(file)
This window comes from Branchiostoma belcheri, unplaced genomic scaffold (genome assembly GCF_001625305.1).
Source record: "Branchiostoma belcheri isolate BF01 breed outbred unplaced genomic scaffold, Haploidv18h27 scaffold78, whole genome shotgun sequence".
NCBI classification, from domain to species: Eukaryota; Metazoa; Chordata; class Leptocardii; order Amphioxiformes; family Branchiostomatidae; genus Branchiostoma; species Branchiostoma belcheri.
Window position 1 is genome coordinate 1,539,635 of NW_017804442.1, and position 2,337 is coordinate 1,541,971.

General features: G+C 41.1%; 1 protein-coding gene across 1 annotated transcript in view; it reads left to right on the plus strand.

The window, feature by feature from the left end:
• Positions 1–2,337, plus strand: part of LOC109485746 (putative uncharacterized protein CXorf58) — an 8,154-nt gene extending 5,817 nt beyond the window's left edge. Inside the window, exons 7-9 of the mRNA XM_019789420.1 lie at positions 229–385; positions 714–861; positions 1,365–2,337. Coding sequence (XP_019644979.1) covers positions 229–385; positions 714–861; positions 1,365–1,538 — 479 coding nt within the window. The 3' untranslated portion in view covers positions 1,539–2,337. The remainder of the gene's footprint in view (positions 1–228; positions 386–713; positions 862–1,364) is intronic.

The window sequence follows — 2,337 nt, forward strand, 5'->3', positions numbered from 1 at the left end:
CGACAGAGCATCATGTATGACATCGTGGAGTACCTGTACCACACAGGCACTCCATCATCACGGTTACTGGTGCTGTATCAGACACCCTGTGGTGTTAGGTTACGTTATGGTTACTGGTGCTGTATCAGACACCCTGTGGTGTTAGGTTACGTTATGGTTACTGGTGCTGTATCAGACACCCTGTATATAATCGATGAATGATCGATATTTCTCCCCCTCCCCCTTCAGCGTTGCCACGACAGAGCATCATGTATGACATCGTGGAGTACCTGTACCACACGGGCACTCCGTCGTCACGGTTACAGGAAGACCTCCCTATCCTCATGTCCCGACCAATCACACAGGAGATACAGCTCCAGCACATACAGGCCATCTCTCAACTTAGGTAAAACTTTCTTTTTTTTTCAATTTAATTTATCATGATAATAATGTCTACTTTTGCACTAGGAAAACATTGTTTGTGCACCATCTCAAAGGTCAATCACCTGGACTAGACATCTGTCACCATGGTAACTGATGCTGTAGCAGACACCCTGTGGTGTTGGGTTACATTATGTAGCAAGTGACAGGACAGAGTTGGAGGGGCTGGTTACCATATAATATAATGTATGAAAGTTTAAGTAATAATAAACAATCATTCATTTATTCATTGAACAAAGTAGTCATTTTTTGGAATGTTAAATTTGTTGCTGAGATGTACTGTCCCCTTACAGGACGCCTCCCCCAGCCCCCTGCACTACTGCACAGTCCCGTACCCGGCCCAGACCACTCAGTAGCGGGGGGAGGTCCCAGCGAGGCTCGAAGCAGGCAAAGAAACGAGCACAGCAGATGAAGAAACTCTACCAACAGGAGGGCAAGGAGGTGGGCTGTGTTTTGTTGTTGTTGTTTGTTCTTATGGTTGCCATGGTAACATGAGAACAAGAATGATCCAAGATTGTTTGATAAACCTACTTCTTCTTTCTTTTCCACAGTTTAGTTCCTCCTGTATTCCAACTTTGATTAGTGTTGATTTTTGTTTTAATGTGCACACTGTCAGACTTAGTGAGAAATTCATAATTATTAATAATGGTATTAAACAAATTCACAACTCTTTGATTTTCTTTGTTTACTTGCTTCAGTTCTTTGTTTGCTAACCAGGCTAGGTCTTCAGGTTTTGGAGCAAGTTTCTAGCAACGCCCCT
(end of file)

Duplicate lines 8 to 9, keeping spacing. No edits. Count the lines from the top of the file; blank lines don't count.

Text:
The window sequence follows — 2,337 nt, forward strand, 5'->3', positions numbered from 1 at the left end:
CGACAGAGCATCATGTATGACATCGTGGAGTACCTGTACCACACAGGCACTCCATCATCACGGTTACTGGTGCTGTATCAGACACCCTGTGGTGTTAGGTTACGTTATGGTTACTGGTGCTGTATCAGACACCCTGTGGTGTTAGGTTACGTTATGGTTACTGGTGCTGTATCAGACACCCTGTATATAATCGATGAATGATCGATATTTCTCCCCCTCCCCCTTCAGCGTTGCCACGACAGAGCATCATGTATGACATCGTGGAGTACCTGTACCACACGGGCACTCCGTCGTCACGGTTACAGGAAGACCTCCCTATCCTCATGTCCCGACCAATCACACAGGAGATACAGCTCCAGCACATACAGGCCATCTCTCAACTTAGGTAAAACTTTCTTTTTTTTTCAATTTAATTTATCATGATAATAATGTCTACTTTTGCACTAGGAAAACATTGTTTGTGCACCATCTCAAAGGTCAATCACCTGGACTAGACATCTGTCACCATGGTAACTGATGCTGTAGCAGACACCCTGTGGTGTTGGGTTACATTATGTAGCAAGTGACAGGACAGAGTTGGAGGGGCTGGTTACCATATAATATAATGTATGAAAGTTTAAGTAATAATAAACAATCATTCATTTATTCATTGAACAAAGTAGTCATTTTTTGGAATGTTAAATTTGTTGCTGAGATGTACTGTCCCCTTACAGGACGCCTCCCCCAGCCCCCTGCACTACTGCACAGTCCCGTACCCGGCCCAGACCACTCAGTAGCGGGGGGAGGTCCCAGCGAGGCTCGAAGCAGGCAAAGAAACGAGCACAGCAGATGAAGAAACTCTACCAACAGGAGGGCAAGGAGGTGGGCTGTGTTTTGTTGTTGTTGTTTGTTCTTATGGTTGCCATGGTAACATGAGAACAAGAATGATCCAAGATTGTTTGATAAACCTACTTCTTCTTTCTTTTCCACAGTTTAGTTCCTCCTGTATTCCAACTTTGATTAGTGTTGATTTTTGTTTTAATGTGCACACTGTCAGACTTAGTGAGAAATTCATAATTATTAATAATGGTATTAAACAAATTCACAACTCTTTGATTTTCTTTGTTTACTTGCTTCAGTTCTTTGTTTGCTAACCAGGCTAGGTCTTCAGGTTTTGGAGCAAGTTTCTAGCAACGCCCCT